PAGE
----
Blurred backgrounds work really well with images of colorful scenes like flowers or fireworks where you blur it so much you can’t even tell what the original image was.
It’s just a pretty swirl of colors. Or you can blur your visible image just a tiny bit so it’s still recognizable but recedes into the distance, really making your text stand out as the area of focus.
Related: 5 affordable Photoshop alternatives
5. Create a mockup from the stock photo
Tons of stock photography is just begging to be made into mockups. If your scene has a computer, phone or tablet screen, put your website home page or application on the screen — as if it had been there when the photo was taken. If there’s a notepad on the desk, add your text over top. If there’s a frame on the wall, throw your art in there.
This is easy to do in Photoshop for the most convincing look and feel. Plus, there are a plethora of Photoshop mockup templates available on sites like Creative Market. And for more casual mockups you can use simpler graphics programs like Canva or PicMonkey. There are even online applications such as Placeit.net that help you make mockups (usually on computer screens) very easily.
6. Crop creatively for Instagram
If you have high-resolution stock photography with lots of interesting things in it, it’s possible to select little square areas all over the shot to make a sort of mosaic effect. This is ideal for tiled applications such as Instagram. Grab a bunch of cropped shots of your photo that you can cleverly tie into your post topic, and drop them into Instagram for a branded and cohesive feed.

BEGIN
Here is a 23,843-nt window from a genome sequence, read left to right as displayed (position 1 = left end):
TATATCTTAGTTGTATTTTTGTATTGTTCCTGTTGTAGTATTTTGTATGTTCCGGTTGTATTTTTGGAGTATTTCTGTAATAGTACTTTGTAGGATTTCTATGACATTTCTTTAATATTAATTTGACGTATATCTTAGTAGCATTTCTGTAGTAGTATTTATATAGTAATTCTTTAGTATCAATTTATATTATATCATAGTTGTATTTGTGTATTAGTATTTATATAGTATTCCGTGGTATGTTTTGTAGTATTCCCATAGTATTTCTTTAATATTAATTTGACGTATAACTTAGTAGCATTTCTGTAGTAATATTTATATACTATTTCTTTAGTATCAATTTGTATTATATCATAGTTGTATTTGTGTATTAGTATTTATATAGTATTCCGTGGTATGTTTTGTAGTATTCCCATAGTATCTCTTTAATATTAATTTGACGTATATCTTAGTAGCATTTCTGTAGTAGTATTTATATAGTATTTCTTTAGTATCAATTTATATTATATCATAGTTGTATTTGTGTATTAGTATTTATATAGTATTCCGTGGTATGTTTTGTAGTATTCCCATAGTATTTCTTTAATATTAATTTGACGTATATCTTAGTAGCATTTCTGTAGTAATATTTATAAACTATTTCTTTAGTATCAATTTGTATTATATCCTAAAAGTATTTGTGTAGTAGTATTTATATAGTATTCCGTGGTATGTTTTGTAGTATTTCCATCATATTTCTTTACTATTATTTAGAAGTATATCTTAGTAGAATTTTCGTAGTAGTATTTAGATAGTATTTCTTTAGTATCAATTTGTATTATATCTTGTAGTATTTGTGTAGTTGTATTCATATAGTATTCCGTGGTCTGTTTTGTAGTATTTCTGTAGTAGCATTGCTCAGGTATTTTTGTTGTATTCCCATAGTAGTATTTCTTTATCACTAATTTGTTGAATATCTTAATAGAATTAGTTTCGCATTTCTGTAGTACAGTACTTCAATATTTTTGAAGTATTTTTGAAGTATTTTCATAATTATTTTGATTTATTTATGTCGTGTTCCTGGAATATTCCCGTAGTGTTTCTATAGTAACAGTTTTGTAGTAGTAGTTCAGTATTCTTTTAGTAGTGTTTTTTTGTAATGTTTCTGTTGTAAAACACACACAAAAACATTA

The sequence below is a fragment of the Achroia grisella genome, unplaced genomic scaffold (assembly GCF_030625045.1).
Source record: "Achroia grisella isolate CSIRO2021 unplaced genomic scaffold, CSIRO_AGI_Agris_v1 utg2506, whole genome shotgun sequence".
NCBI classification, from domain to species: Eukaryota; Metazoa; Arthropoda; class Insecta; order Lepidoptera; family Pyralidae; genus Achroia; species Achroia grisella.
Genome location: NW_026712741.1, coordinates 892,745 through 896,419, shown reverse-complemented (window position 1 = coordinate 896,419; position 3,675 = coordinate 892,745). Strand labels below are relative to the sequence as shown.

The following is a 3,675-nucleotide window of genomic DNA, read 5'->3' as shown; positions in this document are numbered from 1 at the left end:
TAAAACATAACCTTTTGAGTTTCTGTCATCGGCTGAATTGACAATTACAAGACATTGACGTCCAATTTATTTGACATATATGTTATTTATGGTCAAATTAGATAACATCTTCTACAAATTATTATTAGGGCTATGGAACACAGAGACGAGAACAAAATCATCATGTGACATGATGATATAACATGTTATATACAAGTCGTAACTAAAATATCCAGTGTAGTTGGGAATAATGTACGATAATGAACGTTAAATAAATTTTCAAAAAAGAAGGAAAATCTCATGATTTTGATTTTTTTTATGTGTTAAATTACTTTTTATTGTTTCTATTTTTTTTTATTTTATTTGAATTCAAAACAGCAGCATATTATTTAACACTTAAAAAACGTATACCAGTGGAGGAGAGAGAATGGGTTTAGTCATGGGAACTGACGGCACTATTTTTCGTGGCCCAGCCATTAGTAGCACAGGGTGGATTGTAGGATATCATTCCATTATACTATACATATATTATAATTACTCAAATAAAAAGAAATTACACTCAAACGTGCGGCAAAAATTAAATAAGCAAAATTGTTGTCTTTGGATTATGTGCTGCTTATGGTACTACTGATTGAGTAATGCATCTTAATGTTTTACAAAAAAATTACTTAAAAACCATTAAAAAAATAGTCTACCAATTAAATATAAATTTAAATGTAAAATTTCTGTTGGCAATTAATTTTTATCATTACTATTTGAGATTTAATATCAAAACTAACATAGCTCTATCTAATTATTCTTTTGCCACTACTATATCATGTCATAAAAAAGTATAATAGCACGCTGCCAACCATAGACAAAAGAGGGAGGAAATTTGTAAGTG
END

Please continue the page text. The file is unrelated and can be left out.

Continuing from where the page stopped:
For example, if you blog about working from home you can:
- Crop in on the computer screen and write that post about what you’re working on for the latest blog post.
- Crop close in on your computer chair and talk about ergonomics.
- Crop in on plants and talk about feeling peaceful by adding life and oxygen to your office.
- Crop in on a mannequin or piece of art to talk about being creative.
You’ll have a month’s worth of topic ideas with accompanying images in no time. And since they all came from the same source image and you use the same filter on each, they are extremely cohesive and your brand looks super sharp.
7. Stack sections for a tall Pinterest pin
While we’re on the topic of posting to social media, let’s talk about tall Pinterest images. It can feel frustrating when most stock photos you find are wide rectangles. You may think that means they could never work for a tall image. Not true.
Just stack two wide images, one on top of the other, with a space between where you put text. In the example below I cropped two separate areas of the original image and they look absolutely lovely together on this pin.
8. Paste stock photography into a masked shape or word
Here’s a really fun one, and might require a little more graphic design knowledge to accomplish. It’s very easy in Photoshop. You take a solid graphic shape, or a bit of text with a nice thick font style, and place your photo inside that shape. It really stands out and could make a nice statement on your website.
The photo used for this entire post was shot by Slava Keyzman on Unsplash. The beautiful thing about finding a photographer whose style you like is that there are probably several images in their series that you can gather up to use for your graphics, and you might even be able to hire them for custom work.
I hope you enjoyed seeing all the variety available from a single stock photo. Now it’s your turn to give it a try.